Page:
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WASCO board seeks to get rid of CEO

Mohalenyane Phakela

THE Water and Sewage Company (WASCO) board of directors have stepped up their bid to fire suspended chief executive officer (CEO), Futho Hoohlo. This after the board chairperson, Chabeli Ramolise, wrote to Mr Hoohlo last week, demanding that he “show cause” why he should not be hauled before a disciplinary committee to answer misconduct charges.

It remains to be seen how WASCO will proceed with the matter after Mr Hoohlo responded by denying all the allegations levelled against him. The embattled CEO also has a pending Labour Court application to nullify his suspension.

The court issued an interim order allow him to remain in his post pending the finalisation of his application. The matter will be heard on 23 February 2021.

Mr Hoohlo was suspended on 15 November 2020 on various misconduct allegations including claims that he violated WASCO policies by seconding a senior WASCO employee to the National Covid-19 Secretariat (NACOSEC) set up by Prime Minister Moeketsi Majoro to coordinate the fight against the Covid-19 pandemic.

He also stands accused of gross negligence which has allegedly cost WASCO unspecified amounts of revenue. He is also accused of sitting on boards of other companies during his working hours at the water utility.

The WASCO board had on 26 January 2021 offered to pay him out of the remainder of his contract. It had offered to pay him his 12 months’ salary and benefits for him to leave his job.

It is not clear why the board offered to pay him for 12 months when there were still 18 months left on his contract as of last month.

However, Mr Hoohlo made a counter-proposal on 28 January 2021, insisting he would only go if the company paid him 18 months’ salary and benefits.

This demand did not go down well with the WASCO board which responded with the “show cause” letter on 3 February 2021.

“While in terms of your employment contract and WASCO policies you are required to devote all your time and commitment to WASCO during working hours, you are a board member of other entities and participate in board meetings of those entities during WASCO’s working hours, thus contravening not only your employment contract, but WASCO’s policies and regulations as well,” Mr Ramolise wrote in his 3 February 2021 “show cause” letter to Mr Hoohlo.

“During July 2020 you seconded the director of corporate services, Litsebe Jimson, to NACOSEC contrary to the WASCO Secondment Policy. In August 2020 you made a false statement during the Human Resources and Remuneration Committee (HRRC) meeting to the effect that Mr Jimson was not seconded to NACOSEC while you knew that you had seconded him to NACOSEC.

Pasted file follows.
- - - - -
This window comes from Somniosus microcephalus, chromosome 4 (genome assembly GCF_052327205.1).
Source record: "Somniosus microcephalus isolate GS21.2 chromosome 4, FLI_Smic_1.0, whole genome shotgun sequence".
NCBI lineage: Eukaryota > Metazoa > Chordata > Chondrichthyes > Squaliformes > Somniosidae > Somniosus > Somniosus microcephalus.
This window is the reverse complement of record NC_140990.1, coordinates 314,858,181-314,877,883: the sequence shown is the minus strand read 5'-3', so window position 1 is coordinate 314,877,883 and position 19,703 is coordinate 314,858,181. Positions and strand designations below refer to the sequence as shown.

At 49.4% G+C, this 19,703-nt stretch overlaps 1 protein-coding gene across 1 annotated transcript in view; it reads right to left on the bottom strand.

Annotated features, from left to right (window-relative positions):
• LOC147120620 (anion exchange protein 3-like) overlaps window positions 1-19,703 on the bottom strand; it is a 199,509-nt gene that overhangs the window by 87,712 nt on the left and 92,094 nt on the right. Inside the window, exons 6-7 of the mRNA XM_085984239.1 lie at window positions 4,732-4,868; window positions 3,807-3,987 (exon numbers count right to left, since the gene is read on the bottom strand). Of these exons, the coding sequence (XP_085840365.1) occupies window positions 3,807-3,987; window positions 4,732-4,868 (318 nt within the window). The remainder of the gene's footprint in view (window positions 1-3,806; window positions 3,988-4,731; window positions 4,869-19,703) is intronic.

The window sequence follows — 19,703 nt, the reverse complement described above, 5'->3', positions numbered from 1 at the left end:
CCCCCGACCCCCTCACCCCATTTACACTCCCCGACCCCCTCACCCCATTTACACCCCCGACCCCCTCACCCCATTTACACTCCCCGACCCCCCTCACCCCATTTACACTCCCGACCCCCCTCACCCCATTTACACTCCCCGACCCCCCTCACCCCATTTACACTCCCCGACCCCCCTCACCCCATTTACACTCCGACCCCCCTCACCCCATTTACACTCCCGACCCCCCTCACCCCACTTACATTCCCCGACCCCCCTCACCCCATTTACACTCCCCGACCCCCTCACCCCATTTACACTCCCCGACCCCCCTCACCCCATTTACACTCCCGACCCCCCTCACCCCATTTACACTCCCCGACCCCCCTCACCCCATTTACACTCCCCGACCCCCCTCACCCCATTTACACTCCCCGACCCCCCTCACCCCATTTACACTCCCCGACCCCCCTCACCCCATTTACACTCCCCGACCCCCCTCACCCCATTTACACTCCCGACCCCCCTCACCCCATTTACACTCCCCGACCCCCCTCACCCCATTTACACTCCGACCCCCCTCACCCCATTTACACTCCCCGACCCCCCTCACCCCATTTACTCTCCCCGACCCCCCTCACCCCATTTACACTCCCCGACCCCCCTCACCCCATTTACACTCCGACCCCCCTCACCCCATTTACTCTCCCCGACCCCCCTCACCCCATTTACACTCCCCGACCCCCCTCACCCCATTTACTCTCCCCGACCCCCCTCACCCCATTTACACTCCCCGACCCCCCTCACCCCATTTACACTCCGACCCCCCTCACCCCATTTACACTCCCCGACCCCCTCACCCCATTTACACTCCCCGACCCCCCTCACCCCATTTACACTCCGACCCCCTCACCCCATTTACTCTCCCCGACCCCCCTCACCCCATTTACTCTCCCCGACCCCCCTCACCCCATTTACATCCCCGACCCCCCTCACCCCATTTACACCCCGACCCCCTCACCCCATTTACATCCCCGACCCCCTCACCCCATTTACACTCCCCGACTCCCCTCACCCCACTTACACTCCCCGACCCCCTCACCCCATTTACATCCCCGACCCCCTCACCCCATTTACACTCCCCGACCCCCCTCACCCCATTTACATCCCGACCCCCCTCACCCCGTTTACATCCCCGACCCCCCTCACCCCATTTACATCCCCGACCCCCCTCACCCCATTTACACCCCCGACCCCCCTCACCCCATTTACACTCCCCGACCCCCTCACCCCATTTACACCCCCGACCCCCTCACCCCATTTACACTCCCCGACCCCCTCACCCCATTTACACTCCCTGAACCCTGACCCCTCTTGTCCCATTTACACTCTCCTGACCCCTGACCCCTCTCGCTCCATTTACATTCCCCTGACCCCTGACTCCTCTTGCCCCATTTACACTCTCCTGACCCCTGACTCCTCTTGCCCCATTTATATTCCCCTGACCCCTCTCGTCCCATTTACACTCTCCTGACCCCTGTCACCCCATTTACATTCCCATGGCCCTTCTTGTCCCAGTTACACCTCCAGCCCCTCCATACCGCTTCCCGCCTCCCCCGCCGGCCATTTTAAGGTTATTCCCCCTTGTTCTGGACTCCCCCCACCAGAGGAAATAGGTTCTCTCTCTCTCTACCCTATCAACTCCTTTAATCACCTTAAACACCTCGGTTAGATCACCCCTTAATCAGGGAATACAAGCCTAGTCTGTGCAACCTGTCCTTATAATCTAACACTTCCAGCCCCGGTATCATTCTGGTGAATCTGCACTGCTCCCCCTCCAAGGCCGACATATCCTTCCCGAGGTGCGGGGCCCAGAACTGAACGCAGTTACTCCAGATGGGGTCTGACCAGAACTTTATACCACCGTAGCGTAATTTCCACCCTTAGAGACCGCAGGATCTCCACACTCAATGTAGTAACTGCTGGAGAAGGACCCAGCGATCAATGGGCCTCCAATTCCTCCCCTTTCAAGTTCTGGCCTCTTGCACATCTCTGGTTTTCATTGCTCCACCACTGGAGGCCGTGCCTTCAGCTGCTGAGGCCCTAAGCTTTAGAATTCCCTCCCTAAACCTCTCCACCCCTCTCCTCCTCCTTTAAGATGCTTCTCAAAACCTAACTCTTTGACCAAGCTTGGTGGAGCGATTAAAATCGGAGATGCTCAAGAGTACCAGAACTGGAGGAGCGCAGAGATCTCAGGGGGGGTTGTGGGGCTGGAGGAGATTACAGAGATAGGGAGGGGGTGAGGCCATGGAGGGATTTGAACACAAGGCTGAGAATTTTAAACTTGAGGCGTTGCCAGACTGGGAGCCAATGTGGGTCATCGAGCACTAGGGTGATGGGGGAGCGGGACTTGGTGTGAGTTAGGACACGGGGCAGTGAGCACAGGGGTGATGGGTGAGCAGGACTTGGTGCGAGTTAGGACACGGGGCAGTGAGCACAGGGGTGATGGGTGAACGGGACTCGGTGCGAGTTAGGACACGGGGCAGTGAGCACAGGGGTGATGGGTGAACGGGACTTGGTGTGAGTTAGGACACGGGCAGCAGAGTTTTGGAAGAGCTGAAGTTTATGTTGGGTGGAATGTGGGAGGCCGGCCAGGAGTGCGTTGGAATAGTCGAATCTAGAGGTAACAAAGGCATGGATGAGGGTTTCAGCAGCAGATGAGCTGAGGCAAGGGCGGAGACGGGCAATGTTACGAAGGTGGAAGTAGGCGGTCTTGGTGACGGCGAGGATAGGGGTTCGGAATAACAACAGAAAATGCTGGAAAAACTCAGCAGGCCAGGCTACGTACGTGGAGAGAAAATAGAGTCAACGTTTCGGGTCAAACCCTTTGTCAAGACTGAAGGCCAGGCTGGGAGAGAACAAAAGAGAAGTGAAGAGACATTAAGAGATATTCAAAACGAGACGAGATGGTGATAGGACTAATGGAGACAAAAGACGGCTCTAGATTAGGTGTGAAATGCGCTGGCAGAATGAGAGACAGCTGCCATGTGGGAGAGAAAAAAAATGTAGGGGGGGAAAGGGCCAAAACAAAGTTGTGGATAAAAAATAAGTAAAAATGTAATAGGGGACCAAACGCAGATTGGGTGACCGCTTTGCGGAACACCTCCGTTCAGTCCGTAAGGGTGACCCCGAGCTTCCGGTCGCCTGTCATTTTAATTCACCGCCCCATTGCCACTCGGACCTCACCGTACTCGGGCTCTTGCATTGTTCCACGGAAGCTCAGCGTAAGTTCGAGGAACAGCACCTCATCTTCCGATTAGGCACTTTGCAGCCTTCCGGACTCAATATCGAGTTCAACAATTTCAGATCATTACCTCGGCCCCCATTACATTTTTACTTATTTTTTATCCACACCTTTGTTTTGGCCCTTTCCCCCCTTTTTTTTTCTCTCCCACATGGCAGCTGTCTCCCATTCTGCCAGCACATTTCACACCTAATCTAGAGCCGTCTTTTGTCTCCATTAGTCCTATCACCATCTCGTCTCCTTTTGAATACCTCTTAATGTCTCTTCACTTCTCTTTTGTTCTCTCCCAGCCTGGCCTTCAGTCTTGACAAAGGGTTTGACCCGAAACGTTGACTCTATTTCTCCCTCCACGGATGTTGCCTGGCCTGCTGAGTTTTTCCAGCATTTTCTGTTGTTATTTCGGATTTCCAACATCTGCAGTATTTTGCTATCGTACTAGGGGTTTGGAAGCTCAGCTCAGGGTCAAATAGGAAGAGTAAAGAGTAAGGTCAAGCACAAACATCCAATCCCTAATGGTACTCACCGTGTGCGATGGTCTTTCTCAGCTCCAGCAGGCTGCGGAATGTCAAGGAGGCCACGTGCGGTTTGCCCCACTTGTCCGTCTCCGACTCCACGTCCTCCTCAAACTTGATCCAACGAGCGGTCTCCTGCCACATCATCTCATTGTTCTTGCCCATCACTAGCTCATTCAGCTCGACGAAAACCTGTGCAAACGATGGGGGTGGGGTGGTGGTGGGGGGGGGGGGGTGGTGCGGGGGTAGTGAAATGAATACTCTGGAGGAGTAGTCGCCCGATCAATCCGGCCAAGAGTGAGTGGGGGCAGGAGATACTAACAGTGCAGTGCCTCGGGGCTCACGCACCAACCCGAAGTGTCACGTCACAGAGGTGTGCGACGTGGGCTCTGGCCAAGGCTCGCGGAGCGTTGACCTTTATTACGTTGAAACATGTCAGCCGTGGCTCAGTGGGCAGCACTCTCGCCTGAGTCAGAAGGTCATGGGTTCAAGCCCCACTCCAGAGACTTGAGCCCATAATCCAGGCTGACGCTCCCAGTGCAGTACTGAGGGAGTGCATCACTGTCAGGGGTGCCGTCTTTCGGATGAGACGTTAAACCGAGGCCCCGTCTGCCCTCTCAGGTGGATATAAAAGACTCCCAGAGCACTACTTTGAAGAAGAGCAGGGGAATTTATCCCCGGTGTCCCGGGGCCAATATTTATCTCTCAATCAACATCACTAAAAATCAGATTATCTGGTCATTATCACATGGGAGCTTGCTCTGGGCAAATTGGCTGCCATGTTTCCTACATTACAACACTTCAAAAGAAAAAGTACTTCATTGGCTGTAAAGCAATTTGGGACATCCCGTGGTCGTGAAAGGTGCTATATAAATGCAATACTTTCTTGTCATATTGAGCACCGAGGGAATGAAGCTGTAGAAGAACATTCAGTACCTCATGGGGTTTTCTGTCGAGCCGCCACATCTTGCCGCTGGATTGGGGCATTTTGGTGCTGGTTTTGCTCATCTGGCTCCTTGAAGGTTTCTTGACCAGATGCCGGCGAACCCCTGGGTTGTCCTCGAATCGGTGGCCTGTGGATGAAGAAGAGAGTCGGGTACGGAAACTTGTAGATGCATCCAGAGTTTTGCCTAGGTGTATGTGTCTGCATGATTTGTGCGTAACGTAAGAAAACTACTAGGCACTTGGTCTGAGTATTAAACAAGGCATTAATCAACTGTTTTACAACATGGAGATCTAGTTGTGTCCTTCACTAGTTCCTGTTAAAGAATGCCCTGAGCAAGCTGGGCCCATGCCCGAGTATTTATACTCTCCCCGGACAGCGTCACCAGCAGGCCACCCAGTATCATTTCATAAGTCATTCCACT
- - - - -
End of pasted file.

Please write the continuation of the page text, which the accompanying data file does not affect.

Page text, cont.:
“During the calendar year 2020 until January 2021, under your leadership, WASCO suspended applications for new water connections. You did not exercise proper care and attention in taking this decision which led or was likely to lead to WASCO losing revenue. As a result, you are alleged to have acted in a grossly negligent manner in taking the decision in issue.”

Mr Hoohlo duly responded on 5 February and denied all the allegations levelled against him by Mr Ramolise.

“I sit as a trustee to the Board of the Public Officers and Specified Offices Defined Contribution Pension Fund. Upon my appointment, I notified you of my membership of that board. You consented that my membership would not conflict with my duties and that as long as I would make up for the time that I spent in its meetings, there would be no problem.

“I deny that I circumvented WASCO Secondment Policy and seconded Mr Jimson to NACOSEC as alleged. I deny that I made a false statement during the HRRC meeting saying he had not been seconded to NACOSEC. I confirm that Mr Jimson was attached to NACOSEC as a representative of WASCO in the latter company’s capacity as an essential service provider. Mr Jimson remained a WASCO employee.

“On the issue of suspending applications for new water connections, I deny that I failed to exercise proper care and attention and/or that I acted with gross negligence in taking the decision. I informed you of the plan to execute this decision in order for the company to address and resolve issues relating to backlogs of water connections. I recall that you commended the decision as great and observed that it was taken in the best interest of the company,” Mr Hoohlo wrote in his response.

He also reiterated his desire to reach an amicable agreement to pave way for his departure from WASCO on the basis of his proposal to be paid his 18 months’ salary.

“On 26 January 2021 you made a proposal through a letter. In terms of your proposal, the company offered to pay me remuneration equivalent to 12 months of my salary inclusive of other allowances for the mutual termination of our working relationship. I countered this offer through my letter dated 28 January 2021 in terms of which I indicated that I was ready to accept payment of compensation equivalent to the remainder of my fixed term contract which is equivalent to 18 months.

“I confirm that I am still interested in the amicable resolution of the matter and I believe it will be in the best interests of both parties to continue with our negotiations.

“However, should you proceed with the disciplinary proceed as intimated in your letter, I am ready to deal with the matter and defend my rights because I have reason to believe that the board is being pressurised to dismiss me. I reiterate that you have informed me that the board is under pressure to get rid of me,” Mr Hoohlo wrote.

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